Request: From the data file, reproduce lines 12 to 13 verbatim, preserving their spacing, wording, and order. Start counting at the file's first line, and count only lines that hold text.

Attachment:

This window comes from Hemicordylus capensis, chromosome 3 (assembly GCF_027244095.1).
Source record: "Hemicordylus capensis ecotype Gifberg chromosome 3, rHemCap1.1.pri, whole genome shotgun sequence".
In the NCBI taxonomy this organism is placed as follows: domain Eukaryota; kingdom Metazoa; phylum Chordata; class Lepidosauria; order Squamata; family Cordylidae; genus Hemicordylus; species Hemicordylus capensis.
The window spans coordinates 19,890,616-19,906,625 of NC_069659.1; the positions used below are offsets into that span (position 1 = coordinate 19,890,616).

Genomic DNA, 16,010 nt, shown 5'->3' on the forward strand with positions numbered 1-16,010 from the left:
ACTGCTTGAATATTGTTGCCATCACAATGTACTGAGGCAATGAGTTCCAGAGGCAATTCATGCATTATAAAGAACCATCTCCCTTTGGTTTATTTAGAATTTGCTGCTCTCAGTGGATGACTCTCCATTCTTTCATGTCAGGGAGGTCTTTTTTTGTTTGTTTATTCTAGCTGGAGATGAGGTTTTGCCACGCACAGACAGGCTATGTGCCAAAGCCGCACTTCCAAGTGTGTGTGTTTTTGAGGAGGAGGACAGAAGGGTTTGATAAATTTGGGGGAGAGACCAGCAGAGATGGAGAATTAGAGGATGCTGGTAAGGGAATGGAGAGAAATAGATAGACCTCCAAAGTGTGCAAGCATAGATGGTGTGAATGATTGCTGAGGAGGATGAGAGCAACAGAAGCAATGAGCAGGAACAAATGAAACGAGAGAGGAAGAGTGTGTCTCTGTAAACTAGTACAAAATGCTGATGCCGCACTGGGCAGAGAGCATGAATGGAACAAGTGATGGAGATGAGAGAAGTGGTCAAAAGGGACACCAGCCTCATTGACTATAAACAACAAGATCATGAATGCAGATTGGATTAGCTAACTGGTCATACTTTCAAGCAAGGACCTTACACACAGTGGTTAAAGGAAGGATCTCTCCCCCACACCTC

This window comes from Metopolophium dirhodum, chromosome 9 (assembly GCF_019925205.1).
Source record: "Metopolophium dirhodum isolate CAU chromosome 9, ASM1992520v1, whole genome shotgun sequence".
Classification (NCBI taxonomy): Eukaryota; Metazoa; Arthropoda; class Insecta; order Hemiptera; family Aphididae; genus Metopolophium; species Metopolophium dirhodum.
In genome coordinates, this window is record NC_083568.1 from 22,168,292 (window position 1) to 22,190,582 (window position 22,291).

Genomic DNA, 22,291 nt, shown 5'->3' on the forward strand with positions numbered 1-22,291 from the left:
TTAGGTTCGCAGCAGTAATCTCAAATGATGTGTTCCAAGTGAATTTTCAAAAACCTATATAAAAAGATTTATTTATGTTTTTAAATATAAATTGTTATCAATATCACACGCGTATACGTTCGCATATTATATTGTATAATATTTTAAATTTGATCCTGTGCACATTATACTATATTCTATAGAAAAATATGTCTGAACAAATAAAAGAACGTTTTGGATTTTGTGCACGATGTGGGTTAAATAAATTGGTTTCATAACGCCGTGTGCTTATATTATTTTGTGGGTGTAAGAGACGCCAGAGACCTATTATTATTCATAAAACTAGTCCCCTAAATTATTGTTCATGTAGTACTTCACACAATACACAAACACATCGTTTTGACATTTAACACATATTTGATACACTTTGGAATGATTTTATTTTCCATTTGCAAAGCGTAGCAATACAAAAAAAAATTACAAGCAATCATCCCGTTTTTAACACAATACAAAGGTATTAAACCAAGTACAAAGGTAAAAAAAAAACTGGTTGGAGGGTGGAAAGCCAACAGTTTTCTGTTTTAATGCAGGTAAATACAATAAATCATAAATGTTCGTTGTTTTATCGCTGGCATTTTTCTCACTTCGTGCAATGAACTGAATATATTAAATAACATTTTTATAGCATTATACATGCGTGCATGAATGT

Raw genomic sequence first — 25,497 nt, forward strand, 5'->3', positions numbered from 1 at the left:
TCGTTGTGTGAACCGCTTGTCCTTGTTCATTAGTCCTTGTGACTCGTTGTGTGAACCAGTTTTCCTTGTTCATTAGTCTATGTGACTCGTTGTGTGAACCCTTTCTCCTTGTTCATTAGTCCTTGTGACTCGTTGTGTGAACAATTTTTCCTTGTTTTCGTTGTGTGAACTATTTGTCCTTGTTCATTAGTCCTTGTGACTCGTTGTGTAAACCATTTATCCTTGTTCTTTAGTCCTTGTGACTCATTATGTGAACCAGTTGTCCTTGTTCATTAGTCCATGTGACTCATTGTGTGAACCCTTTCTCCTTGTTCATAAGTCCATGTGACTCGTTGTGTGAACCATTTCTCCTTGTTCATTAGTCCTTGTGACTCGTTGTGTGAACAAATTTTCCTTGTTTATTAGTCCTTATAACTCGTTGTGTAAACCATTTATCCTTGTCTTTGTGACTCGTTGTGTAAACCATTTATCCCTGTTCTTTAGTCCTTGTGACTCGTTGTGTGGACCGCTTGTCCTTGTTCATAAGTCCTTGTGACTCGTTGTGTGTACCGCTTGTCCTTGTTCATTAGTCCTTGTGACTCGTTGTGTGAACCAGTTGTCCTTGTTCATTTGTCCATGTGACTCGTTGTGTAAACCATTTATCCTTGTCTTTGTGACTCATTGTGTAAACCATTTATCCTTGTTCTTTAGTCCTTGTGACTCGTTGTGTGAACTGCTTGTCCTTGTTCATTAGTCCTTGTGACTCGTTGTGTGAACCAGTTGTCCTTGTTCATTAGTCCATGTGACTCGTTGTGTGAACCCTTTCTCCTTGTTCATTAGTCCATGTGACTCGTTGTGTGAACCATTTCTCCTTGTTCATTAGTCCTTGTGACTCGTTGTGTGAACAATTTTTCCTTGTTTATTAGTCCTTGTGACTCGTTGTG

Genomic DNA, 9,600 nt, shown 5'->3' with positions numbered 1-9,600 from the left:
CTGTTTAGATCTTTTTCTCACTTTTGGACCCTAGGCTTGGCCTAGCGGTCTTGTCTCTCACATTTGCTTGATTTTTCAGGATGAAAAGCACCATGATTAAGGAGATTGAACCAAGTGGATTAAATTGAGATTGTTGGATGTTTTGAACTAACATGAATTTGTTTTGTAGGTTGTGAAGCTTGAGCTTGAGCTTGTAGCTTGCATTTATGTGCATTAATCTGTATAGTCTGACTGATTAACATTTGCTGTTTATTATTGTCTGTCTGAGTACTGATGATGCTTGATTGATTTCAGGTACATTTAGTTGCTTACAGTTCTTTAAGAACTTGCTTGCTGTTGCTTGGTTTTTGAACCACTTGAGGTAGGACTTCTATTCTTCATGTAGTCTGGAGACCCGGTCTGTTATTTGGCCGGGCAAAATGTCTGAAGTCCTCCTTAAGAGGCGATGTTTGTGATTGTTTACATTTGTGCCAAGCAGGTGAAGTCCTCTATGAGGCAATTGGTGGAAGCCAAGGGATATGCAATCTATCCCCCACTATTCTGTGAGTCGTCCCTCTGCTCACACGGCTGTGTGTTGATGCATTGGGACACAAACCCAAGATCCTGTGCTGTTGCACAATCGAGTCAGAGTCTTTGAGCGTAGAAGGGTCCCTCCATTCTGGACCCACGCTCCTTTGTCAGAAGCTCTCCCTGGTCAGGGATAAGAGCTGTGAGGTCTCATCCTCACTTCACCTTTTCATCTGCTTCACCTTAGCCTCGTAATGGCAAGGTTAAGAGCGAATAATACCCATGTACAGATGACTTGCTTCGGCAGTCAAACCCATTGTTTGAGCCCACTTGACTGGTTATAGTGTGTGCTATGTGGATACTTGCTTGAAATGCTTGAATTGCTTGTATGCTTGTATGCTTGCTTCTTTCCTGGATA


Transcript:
TTAGGTTCGCAGCAGTAATCTCAAATGATGTGTTCCAAGTGAATTTTCAAAAACCTATATAAAAAGATTTATTTATGTTTTTAAATATAAATTGTTATCAATATCACACGCGTATACGTTCGCATATTATATTGTATAATATTTTAAATTTGATCCTGTGCACATTATACTATATTCTATAGAAAAATATGTCTGAACAAATAAAAGAACGTTTTGGATTTTGTGCACGATGTGGGTTAAATAAATTGGTTTCATAACGCCGTGTGCTTATATTATTTTGTGGGTGTAAGAGACGCCAGAGACCTATTATTATTCATAAAACTAGTCCCCTAAATTATTGTTCATGTAGTACTTCACACAATACACAAACACATCGTTTTGACATTTAACACATATTTGATACACTTTGGAATGATTTTATTTTCCATTTGCAAAGCGTAGCAATACAAAAAAAAATTACAAGCAATCATCCCGTTTTTAACACAATACAAAGGTATTAAACCAAGTACAAAGGTAAAAAAAAAACTGGTTGGAGGGTGGAAAGCCAACAGTTTTCTGTTTTAATGCAGGTAAATACAATAAATCATAAATGTTCGTTGTTTTATCGCTGGCATTTTTCTCACTTCGTGCAATGAACTGAATATATTAAATAACATTTTTATAGCATTATACATGCGTGCATGAATGT

Raw genomic sequence first — 25,497 nt, forward strand, 5'->3', positions numbered from 1 at the left: